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Home-brew – Simple Clarifiers

So, I got the German pils bottled up a few days ago. I am super anxious about this batch. This is the first batch where I used gelatin to clear things up in the bottle. According to the available literature, gelatin has a positive charge that will attract the negatively charged yeast particles and assist in the settling out of those particles. Thus, leaving you a much clearer end product. It has been several days since I bottled this batch and I have to say it is significantly clearer than previous batches. Time will tell and I will keep you posted.

Clarifying my homebrew has not been a top priority in the past, Mainly because I was the only one enjoying the fruits of my labors. Well, me and a few friends. Since I have re-energized my homebrewing equipment I have refocused my efforts on creating a blend of barley and hops that would be pleasing to the most discriminatory beer aficionados.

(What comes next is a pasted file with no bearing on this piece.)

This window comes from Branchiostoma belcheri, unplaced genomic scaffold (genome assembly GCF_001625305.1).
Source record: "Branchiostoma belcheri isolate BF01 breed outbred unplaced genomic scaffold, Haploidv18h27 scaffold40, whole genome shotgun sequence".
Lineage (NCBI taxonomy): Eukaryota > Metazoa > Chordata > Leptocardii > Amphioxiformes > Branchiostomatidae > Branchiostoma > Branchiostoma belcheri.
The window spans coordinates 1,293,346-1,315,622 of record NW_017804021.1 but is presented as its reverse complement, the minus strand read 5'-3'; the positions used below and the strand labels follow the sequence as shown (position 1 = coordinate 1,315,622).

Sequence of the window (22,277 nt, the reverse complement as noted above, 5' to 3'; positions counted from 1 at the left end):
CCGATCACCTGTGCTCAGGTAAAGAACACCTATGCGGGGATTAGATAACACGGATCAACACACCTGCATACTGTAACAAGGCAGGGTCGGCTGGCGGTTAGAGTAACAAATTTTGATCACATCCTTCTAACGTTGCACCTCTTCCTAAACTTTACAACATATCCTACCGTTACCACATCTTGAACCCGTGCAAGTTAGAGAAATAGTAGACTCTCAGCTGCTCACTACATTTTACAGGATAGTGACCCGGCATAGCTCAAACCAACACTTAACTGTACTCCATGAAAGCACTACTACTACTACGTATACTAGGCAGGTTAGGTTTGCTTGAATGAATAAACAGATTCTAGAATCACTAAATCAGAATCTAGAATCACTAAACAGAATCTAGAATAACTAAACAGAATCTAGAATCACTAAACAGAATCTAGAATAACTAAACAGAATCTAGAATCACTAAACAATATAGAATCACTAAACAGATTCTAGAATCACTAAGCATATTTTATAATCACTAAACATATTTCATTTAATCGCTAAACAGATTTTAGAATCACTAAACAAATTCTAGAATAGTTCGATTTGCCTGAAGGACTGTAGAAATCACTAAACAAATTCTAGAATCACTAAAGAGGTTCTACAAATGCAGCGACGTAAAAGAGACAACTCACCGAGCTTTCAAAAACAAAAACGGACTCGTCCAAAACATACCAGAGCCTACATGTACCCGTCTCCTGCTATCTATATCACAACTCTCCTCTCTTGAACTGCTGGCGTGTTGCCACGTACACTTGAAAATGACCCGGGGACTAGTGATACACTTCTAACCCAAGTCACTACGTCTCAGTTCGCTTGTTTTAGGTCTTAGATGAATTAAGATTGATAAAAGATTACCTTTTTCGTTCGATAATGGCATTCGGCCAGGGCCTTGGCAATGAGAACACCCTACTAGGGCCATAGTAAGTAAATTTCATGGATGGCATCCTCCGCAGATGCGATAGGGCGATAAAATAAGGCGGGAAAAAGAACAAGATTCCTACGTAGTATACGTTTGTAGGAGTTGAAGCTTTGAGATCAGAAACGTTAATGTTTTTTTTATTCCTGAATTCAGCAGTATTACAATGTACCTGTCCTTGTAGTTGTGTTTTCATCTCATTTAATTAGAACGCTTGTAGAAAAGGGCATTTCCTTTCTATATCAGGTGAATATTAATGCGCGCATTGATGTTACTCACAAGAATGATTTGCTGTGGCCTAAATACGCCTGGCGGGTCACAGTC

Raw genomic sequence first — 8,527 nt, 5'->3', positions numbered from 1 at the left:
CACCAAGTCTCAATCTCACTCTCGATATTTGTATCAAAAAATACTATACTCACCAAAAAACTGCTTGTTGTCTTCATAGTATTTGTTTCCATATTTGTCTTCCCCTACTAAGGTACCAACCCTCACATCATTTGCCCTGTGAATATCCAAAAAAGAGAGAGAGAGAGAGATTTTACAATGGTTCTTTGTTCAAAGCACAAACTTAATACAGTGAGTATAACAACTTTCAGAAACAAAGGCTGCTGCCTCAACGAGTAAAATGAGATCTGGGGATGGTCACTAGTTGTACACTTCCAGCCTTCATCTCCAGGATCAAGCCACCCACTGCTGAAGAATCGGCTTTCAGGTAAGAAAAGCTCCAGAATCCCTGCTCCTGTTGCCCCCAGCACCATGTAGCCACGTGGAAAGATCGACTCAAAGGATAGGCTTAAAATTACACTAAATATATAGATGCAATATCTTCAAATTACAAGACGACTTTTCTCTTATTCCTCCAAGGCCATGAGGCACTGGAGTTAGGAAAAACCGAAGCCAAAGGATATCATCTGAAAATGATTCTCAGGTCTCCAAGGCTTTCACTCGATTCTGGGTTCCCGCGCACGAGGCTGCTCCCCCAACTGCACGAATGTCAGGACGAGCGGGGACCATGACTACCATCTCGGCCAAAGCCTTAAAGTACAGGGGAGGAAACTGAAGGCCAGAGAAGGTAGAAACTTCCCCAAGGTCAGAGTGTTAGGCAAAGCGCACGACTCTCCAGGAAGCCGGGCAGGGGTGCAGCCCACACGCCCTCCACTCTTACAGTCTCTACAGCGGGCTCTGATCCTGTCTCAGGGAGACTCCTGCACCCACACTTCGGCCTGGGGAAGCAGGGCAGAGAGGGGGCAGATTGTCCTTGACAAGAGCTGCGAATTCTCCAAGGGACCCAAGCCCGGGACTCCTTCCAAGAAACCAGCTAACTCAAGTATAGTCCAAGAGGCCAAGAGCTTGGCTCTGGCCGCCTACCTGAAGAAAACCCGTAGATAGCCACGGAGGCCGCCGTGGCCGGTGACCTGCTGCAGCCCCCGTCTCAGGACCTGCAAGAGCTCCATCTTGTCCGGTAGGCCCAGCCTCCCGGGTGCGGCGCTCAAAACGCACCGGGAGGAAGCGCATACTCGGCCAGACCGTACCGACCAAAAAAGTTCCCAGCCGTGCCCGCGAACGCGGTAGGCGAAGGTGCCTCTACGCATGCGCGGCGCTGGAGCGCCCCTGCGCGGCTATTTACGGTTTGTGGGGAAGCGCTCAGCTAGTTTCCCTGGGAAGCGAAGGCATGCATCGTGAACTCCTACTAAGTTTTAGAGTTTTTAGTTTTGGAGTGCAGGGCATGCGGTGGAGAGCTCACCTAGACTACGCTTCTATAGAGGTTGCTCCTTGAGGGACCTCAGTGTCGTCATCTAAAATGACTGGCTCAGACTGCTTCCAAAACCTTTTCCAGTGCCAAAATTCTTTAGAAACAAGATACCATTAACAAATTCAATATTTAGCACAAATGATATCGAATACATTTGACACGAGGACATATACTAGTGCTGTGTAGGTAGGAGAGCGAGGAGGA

There are other clarifying aids that can be used at various stages of the brewing process. The most common is probably Irish Moss. This is added to the wort during the last 10-15 minutes of the boil. It it negatively charged and will attract the positively charged proteins created during the boiling process. This settles particles out before it gets to the fermentor.

I have not mastered the process of clarifying my beer yet. I will be learning this at the same time you are. If you find a method or helpful hint in your journey please pass it along.

As always, enjoy yourself and don’t be afraid to step off the beaten path. Happy brewing.


Update (Sept. 15, 2010):
It’s been about 14 days since I bottled this batch of pils using gelatin as a clarifier. I have started to pop tops and I have to say that I am very happy with the results. It tastes great and is beautifully clear. The process is simple and well worth the results. All you have to do is dissolve 1 tbsp. of gelatin in about 3/4 cup of water. DO NOT BOIL! Add this (along with your priming sugar or malt solution) to your beer just before bottling. I used this technique on a brown ale I just bottled. I’m sure the results will be less dramatic but it should clear up the cloudiness a bit.

Please feel free to comment or send questions. Happy Brewing.

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